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Maxwell, retired Magnet Lab scientist, dies at age 87


A memorial service will be held in the MIT Chapel on Friday, Oct. 27 at 1:30pm for Dr. Emanuel Maxwell, a physicist who once worked for the Rad Lab, Lincoln Lab and the Magnet Lab.

Dr. Maxwell died of congestive heart failure on Friday, Oct. 6 at his home in Cambridge. He was 87.

Dr. Maxwell, a native of Brooklyn, NY, graduated from Erasmus Hall High School in 1930. He received the BS in engineering (1934) and the MS in electrical engineering (1935) from Columbia University, and the PhD in physics from MIT in 1948.

He began his scientific explorations as a young boy building crystal and tube radios; he was also a ham radio operator. His first job after college was working for RCA at the telegraph receiving station on Long Island where he relayed Morse code signals originating in Europe to New York City. His early professional career included work as a geophysicist with the Shell Oil Company in Texas and as a patent reviewer with the National Bureau of Standards in Washington, DC.

During World War II, the Radiation Laboratory at MIT recruited him to assist in the development of microwave radar that was used for reconnaissance efforts. After the war, Dr. Maxwell worked as a staff scientist in radar development and low temperature physics at Lincoln Laboratory. He joined the Francis Bitter National Magnet Laboratory in 1963 as a senior scientist and group leader. After retirement in 1983, he continued there as a part-time consultant and visiting scientist. He was a fellow of the American Physical Society and the Federation of American Scientists.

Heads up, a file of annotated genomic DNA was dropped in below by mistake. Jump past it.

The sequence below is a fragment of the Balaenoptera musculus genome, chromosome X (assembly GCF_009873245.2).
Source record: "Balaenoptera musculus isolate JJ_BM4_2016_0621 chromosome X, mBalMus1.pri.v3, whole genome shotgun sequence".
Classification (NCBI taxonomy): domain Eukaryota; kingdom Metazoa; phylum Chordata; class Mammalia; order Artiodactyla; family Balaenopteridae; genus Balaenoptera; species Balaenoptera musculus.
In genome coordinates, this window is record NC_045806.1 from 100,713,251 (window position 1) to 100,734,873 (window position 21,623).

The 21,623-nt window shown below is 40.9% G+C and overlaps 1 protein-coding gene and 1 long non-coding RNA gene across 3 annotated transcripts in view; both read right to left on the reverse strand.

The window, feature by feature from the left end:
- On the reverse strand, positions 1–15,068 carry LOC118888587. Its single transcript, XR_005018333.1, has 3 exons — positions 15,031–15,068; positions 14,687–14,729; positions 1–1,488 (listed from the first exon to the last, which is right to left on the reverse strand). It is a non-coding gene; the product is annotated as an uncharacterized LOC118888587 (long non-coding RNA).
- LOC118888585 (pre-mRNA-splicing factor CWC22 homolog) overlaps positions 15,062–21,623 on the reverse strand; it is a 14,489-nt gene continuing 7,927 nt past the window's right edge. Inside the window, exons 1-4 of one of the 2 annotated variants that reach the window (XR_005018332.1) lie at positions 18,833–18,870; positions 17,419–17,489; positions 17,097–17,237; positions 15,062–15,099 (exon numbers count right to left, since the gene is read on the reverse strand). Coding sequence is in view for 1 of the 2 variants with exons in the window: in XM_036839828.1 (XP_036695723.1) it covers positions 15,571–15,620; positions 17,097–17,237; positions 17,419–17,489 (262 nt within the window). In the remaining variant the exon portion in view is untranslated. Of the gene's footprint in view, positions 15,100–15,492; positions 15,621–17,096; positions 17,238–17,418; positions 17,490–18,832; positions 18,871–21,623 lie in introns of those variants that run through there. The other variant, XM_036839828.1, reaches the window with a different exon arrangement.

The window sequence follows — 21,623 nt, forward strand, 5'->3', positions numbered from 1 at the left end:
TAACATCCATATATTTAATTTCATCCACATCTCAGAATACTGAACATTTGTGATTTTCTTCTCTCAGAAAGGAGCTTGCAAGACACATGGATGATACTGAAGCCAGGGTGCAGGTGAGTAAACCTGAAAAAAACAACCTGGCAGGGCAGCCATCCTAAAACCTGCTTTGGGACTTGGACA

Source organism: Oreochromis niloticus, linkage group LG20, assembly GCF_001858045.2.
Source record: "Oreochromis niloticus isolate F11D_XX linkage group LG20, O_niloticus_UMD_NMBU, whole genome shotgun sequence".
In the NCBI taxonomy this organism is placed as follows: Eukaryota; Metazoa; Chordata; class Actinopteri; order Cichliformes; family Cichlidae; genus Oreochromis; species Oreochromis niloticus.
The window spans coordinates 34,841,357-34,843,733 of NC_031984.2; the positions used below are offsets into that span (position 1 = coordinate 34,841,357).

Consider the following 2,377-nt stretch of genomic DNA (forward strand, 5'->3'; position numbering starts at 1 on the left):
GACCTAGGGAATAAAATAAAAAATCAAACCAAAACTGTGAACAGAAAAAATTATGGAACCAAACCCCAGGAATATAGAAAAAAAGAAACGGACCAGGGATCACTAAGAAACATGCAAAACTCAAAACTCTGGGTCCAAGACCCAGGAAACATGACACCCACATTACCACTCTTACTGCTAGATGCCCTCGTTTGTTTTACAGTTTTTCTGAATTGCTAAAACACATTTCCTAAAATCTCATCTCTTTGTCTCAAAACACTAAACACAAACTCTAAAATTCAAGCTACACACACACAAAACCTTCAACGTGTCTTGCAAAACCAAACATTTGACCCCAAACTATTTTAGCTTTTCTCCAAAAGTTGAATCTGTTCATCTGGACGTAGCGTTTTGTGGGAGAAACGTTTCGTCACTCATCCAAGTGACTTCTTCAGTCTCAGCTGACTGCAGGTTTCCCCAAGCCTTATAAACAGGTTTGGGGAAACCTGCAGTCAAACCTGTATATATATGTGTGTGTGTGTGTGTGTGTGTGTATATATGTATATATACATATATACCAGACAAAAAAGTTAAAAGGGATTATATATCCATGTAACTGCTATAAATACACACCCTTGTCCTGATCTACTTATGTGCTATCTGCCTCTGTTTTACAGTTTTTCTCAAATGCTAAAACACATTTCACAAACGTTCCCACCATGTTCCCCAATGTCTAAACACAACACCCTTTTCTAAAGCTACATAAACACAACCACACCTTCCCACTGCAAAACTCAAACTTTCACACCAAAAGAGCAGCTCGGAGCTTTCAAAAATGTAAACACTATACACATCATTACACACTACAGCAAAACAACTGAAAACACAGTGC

He began studying the Greek language in the early 1970s and was a member of the Modern Greek Association. He was editor of Eleutheria, the newsletter for the Committee for the Restoration of Democratic Government in Greece. When he was 75, he took up the violin and continued weekly lessons until not long before his death.

He was married to Lee Katkow, who died in 1965, and Paniogata (Penny) Darras, who died in 1991. He leaves two daughters, Judy of New York, NY, and Tania and her husband Chris Osborne of Cambridge; a son, David of Concord, MA; one granddaughter, Annabelle of Jamaica Plain, MA; a sister, Dora Perks of Oakland, CA; two sisters-in-law, Ellen of Wellesley and Connie Sklivas of Beverly, MA; and numerous nieces and nephews.

A version of this article appeared in MIT Tech Talk on October 18, 2000.

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